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Child Carrier Backpack. How small of a baby?
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Nick Larsen
(stingray4540) - F

Locale: South Bay
Child Carrier Backpack. How small of a baby? on 11/29/2012 04:09:19 MST Print View

Well, the wife recently popped out our first child 3 months ago, and well, I'm starting to go bat s*** crazy here.

So my question for all you parents out there, how young can you put a baby into a backpack child carrier?

She's at the point where she can hold her head and upper body up for a pretty good amount of time. And when you hold her burping style, she'll lift her head away from your shoulder and look around. Although, she still bobbles a little and will head butt you from time to time. The only thing I worry about is when she falls asleep, if she'll be in a bad position because she's not holding her head up anymore.

I work graves and watch her while the wife works, so it would be nice to take her and the dog to the local trails and spend the day hiking. Sounds more appealing than sitting around watching TV like I've been doing.

So what say you? Too young? If so, when will she be old enough?! Help a brother out here!
No hiking, running, mountain biking, I'm gonna end up in the looney bin soon.

Greg Pehrson
(GregPehrson) - MLife

Locale: playa del caballo blanco
front carrier on 11/29/2012 08:21:34 MST Print View

First off, congratulations! Welcome to a totally different kind of adventure. We took my daughter overnight camping at 3 months and started walking in the woods with her from the beginning.
Most child backpacks I believe suggest that you not use them until the child is able to sit up on their own (average ~ 6 months). What we did before then was use front carriers. This allows you to carry a backpack with diapers, bottles,etc too. There are a whole bunch of different front carriers--we mostly used a Moby Wrap at the very beginning and then Baby Bjorn with the head support extended. When they're this small they'll be facing in toward your chest which is comforting and they'll still feel, hear and smell the sensations of the woods. You may find a trekking pole or two handy since it's harder to look at your feet or you may prefer wrapping your arms around your baby as you walk. Have fun!

Sarah Kirkconnell
(sarbar) - F

Locale: In the shadow of Mt. Rainier
Re: Child Carrier Backpack. How small of a baby? on 11/29/2012 08:58:18 MST Print View

It depends on the baby - how big they are, how strong, etc. I have run the gamut with 3 babies. My first son was born preemie and tiny, I wore him on my front for months. My last baby, born this past Feb, was so big he killed my neck within 3 months. He weighs over 23 lbs at 9 months and is too tall to wear on front (he is over 100% percentile for height).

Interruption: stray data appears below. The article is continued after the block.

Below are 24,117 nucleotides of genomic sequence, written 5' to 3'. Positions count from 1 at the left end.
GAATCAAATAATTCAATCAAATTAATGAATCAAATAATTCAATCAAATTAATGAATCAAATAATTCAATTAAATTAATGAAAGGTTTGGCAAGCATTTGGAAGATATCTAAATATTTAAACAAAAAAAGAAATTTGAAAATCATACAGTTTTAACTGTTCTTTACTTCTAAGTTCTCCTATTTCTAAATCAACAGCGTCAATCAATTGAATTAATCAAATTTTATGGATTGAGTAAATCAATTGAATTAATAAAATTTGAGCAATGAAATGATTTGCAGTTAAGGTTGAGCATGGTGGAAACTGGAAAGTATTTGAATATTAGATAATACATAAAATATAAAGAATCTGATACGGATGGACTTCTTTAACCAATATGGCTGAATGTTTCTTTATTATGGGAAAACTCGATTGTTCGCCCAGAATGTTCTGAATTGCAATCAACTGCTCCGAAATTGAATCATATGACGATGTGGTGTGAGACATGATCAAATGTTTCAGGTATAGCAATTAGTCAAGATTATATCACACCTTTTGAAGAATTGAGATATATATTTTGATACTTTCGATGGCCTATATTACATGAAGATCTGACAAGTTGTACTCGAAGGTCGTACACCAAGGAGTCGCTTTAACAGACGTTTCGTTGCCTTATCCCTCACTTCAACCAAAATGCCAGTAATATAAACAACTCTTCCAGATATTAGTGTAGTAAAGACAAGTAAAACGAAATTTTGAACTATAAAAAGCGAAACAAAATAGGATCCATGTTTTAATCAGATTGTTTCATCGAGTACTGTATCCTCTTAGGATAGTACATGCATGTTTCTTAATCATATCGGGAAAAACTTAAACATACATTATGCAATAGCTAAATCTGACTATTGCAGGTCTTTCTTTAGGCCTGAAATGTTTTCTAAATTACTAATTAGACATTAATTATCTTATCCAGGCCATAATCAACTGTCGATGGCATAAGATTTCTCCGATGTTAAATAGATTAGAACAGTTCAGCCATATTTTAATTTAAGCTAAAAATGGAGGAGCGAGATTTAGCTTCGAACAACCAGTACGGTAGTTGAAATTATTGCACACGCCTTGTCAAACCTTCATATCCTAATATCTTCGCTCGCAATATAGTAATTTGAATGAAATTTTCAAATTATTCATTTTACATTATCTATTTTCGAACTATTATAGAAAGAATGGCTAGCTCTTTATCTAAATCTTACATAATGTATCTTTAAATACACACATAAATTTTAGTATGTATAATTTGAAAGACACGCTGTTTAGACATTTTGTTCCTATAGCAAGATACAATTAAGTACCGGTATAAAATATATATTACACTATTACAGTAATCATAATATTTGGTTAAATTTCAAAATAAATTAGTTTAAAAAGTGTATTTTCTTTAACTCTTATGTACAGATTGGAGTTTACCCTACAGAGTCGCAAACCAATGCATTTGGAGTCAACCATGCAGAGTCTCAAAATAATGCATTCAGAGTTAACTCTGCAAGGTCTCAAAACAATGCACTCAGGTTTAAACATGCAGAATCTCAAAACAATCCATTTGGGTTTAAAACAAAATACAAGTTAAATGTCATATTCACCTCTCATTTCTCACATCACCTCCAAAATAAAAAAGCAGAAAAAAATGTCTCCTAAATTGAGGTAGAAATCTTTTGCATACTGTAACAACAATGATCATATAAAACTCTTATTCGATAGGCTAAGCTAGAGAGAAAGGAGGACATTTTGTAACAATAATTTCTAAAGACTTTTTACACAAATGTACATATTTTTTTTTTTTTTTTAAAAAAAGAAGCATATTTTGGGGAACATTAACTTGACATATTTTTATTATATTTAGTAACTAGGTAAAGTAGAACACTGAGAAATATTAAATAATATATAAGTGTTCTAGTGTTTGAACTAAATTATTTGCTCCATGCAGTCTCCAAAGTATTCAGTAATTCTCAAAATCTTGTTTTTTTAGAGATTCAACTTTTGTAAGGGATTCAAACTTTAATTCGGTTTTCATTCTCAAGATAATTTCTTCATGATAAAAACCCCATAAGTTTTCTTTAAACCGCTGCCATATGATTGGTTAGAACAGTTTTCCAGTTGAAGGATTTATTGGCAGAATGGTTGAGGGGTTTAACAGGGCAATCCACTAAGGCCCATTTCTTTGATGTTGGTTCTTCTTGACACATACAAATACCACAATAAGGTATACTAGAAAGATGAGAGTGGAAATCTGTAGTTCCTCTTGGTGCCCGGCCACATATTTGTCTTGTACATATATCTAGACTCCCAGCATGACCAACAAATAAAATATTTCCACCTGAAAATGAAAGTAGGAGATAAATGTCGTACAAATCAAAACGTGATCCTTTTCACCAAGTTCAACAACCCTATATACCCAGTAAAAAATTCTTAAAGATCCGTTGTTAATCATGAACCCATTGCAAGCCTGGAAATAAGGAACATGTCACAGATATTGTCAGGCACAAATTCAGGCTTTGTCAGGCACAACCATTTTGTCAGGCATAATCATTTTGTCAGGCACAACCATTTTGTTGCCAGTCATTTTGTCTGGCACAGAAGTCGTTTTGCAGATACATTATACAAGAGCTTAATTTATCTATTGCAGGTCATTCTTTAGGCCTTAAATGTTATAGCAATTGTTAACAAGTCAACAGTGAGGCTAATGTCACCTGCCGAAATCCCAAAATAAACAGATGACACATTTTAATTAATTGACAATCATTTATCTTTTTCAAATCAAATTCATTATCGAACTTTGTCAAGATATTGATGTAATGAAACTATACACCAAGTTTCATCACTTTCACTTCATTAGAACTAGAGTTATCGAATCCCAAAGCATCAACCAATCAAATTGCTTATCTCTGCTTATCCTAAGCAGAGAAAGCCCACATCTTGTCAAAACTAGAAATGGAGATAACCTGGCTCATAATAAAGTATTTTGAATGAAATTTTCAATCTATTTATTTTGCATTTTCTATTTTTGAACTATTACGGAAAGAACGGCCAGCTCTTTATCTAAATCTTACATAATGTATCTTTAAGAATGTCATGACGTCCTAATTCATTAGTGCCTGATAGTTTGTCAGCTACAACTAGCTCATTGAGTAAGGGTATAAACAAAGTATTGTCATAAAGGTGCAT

Having said that, the only front pack that works is the one that fits you and her both - no matter what anyone else says. For example, everyone loves Ergo ones, I bought one and hated it - my back injury couldn't take it - and all my babies wanted to look outwards by 4 months time anyways, and you can't with the Ergo. Where as, for us. a high end Bjorn worked well.

If you do hike with a baby in the front, use trekking poles - you can't see your feet.

And make sure they are wearing a bunting or similar, they get cold fast. Take them out every hour or so to stretch.

I use something called a Sammy Sack, which are made in Seattle, to go over the babies when front wearing (I also use it on their Bob Jogger stroller).

If anything at lest go outside with her and push a stroller around - at 3 months a stroller that takes a car seat is great. You won't want to do bumpy stuff for a few months more, but at least you get OUTSIDE.

Having said that, I took all 3 babies hiking at young ages. Once they can be in a back carrier life is easier. It goes fast though. I wear my youngest in a Deuter III pack (I have the Deuter rain cover as well which covers 90% of the pack). I won't lie, it isn't light. But it rides well. Cheap packs rarely ride well with kids.

PS: Now that we have a toddler (2.5) and a baby (9 months), I rely on my jogger more for getting out. I find if I get fresh air life is better. The toddler can walk nearly 3 miles now but I don't like taking them out with just me when hiking.

Sarah Kirkconnell
(sarbar) - F

Locale: In the shadow of Mt. Rainier
Re: PS, sleeping on 11/29/2012 09:03:36 MST Print View

The nice thing about front packs is when baby falls asleep (and they do it fast!) is you can gently postion their head so it is sideways. Or maybe boobs help with this ;-) Hehe

Gerry Volpe
(gvolpe)

Locale: Vermont
Same here on 11/29/2012 13:46:24 MST Print View

We also used a wrap or front pack for our daughter until six months or so then we moved to the Deuter III with rain cover. As Sarah said it isn't light but it carries great and is comfortable enough for her to sleep in for extended periods. At fifteen months she is already almost 25 lbs, add baby gear, water, food, and layers for both of you and you certainly aren't travelling UL and I need good suspension. She loves it though and spent over 5 hours in it on her way to her first peak without complaint.

Edited by gvolpe on 11/29/2012 13:48:03 MST.

Erin McKittrick
(mckittre) - MLife

Locale: Seldovia, Alaska
front carry is probably easiest on 11/29/2012 23:39:48 MST Print View